- an island off the SE coast of Greece, W of Athens, in the Gulf of Aegina: Greeks defeated Persians in a naval battle 480 b.c. 39 sq. mi. (101 sq. km).
- an ancient city on Cyprus, in the E Mediterranean: the apostle Paul made his first missionary journey to Salamis. Acts 13:5.
- a kind of sausage, originally Italian, often flavored with garlic.
Origin of salami
Examples from the Web for salamis
At the battle of Salamis, that navy had entrapped and smashed the Persian fleet.Persian Fire and Rubicon (Full)
September 23, 2012
In 410 B.C., some seven decades after their defeat at Salamis, the Persians jumped back into the “great game” of Aegean rivalry.Iran Arms Race in Ancient Times Echoes Today
April 12, 2012
Since he went to Salamis in search of you, I have not seen him until late this evening.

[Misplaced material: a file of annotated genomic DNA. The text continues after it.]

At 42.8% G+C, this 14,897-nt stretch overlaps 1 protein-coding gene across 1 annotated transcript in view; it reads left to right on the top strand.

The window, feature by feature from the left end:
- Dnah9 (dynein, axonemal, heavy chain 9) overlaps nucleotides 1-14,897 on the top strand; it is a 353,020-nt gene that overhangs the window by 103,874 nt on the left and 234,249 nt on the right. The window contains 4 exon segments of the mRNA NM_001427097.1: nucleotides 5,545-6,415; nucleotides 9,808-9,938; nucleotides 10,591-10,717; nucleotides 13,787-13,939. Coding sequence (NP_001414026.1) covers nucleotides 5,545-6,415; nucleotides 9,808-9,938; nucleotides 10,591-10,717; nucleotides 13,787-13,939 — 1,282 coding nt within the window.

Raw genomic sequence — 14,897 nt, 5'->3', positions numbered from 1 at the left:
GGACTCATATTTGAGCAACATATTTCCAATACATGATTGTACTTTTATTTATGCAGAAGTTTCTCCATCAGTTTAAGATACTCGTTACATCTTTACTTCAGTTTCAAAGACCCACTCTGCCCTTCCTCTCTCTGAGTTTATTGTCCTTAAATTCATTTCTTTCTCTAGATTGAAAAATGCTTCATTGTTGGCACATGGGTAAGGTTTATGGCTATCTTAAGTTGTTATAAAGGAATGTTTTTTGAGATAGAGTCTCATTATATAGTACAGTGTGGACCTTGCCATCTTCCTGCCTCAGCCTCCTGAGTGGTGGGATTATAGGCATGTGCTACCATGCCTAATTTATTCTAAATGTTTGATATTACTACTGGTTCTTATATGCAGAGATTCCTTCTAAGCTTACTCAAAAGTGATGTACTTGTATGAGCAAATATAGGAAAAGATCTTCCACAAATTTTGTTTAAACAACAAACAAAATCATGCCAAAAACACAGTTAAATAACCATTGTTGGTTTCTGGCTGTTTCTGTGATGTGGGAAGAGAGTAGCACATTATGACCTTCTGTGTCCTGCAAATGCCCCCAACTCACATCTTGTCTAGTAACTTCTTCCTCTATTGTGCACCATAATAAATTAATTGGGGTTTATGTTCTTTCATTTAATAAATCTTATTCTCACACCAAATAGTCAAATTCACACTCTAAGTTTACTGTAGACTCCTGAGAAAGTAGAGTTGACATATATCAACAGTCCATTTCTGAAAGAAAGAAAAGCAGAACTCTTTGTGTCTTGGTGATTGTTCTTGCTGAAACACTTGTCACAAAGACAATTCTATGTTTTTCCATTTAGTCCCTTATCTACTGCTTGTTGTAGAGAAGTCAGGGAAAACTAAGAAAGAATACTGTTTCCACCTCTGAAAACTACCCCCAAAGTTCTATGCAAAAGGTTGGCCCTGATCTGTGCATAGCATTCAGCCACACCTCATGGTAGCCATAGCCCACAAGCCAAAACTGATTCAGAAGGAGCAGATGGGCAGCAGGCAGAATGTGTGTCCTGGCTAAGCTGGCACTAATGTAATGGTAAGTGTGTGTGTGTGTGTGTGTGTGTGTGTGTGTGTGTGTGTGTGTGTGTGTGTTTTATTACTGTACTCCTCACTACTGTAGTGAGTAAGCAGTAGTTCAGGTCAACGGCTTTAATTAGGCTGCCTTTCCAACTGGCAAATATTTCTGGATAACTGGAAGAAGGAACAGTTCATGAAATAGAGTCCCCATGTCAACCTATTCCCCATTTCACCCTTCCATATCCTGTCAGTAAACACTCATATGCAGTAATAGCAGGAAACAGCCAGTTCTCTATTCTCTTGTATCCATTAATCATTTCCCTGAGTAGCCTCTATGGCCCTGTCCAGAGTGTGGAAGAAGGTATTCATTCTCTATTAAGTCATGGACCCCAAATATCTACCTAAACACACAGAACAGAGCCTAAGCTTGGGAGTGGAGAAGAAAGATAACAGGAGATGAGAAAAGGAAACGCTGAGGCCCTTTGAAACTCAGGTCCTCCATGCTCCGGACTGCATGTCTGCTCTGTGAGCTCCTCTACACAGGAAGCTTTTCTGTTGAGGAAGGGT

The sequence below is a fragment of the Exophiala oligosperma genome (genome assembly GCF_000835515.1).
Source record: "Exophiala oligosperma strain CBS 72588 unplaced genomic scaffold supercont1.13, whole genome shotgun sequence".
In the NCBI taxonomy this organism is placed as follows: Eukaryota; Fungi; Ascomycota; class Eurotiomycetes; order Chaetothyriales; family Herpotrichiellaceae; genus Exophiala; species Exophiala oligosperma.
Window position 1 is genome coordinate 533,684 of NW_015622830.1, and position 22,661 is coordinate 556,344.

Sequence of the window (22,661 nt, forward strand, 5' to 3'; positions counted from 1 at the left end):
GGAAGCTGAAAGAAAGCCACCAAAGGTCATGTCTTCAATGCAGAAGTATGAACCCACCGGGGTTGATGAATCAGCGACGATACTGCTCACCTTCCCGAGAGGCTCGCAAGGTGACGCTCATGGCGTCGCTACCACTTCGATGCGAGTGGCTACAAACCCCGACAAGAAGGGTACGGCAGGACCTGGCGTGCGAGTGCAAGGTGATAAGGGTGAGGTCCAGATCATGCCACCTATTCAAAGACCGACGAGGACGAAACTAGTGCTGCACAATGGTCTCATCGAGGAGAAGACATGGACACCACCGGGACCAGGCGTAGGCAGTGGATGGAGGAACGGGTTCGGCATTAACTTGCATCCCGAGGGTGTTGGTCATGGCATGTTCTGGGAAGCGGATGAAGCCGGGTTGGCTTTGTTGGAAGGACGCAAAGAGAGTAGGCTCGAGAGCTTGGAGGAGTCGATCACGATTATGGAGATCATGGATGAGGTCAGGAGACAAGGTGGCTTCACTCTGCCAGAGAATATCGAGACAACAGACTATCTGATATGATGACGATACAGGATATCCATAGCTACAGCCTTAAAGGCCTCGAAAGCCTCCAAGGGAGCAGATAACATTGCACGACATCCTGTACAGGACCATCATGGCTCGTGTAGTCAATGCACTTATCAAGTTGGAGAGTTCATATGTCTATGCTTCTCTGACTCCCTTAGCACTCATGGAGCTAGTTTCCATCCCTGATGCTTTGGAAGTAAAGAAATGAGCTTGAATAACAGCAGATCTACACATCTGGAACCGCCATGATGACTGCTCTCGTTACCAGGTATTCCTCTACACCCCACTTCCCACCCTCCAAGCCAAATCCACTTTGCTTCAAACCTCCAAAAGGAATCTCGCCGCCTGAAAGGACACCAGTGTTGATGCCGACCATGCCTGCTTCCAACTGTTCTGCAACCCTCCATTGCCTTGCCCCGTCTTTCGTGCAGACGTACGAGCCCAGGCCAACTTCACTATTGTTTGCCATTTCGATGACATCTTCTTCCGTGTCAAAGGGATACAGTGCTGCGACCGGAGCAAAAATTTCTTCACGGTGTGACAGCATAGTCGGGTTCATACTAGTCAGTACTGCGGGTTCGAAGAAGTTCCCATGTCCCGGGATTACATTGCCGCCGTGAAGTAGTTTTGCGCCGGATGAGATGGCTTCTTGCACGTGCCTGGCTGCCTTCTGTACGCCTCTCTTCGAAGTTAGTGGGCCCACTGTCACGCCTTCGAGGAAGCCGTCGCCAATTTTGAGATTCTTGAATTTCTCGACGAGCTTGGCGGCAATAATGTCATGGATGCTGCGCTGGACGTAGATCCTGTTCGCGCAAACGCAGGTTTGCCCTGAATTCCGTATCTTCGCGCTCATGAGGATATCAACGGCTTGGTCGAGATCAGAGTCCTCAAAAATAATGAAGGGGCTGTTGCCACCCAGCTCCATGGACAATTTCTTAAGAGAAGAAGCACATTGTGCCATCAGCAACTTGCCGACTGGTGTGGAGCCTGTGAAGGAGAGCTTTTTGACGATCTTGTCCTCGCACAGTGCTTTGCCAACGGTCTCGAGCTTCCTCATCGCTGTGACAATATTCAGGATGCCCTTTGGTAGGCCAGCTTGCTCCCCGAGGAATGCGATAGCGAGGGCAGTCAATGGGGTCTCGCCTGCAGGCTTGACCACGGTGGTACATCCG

At midnight, Pericles came, to accompany Anaxagoras to Salamis.
Then I went, and on the third day I came to the great city of Salamis, that is also on the sea.Cleopatra
H. Rider Haggard
The flight of the Athenians to Salamis had not been a willing resort.
He was informed that the inhabitants were either at Salamis or with the fleet.
- an island in the Saronic Gulf, Greece: scene of the naval battle in 480 bc, in which the Greeks defeated the Persians. Pop (municipality): 28 423 (2001). Area: 95 sq km (37 sq miles)Modern Greek name: Salamina (salaˈmiːna)
- a highly seasoned type of sausage, usually flavoured with garlic
Word Origin and History for salamis
"salted, flavored Italian sausage," 1852, from Italian salami, plural of salame "spiced pork sausage," from Vulgar Latin *salamen, from *salare "to salt," from Latin sal (genitive salis) "salt" (see salt (n.)).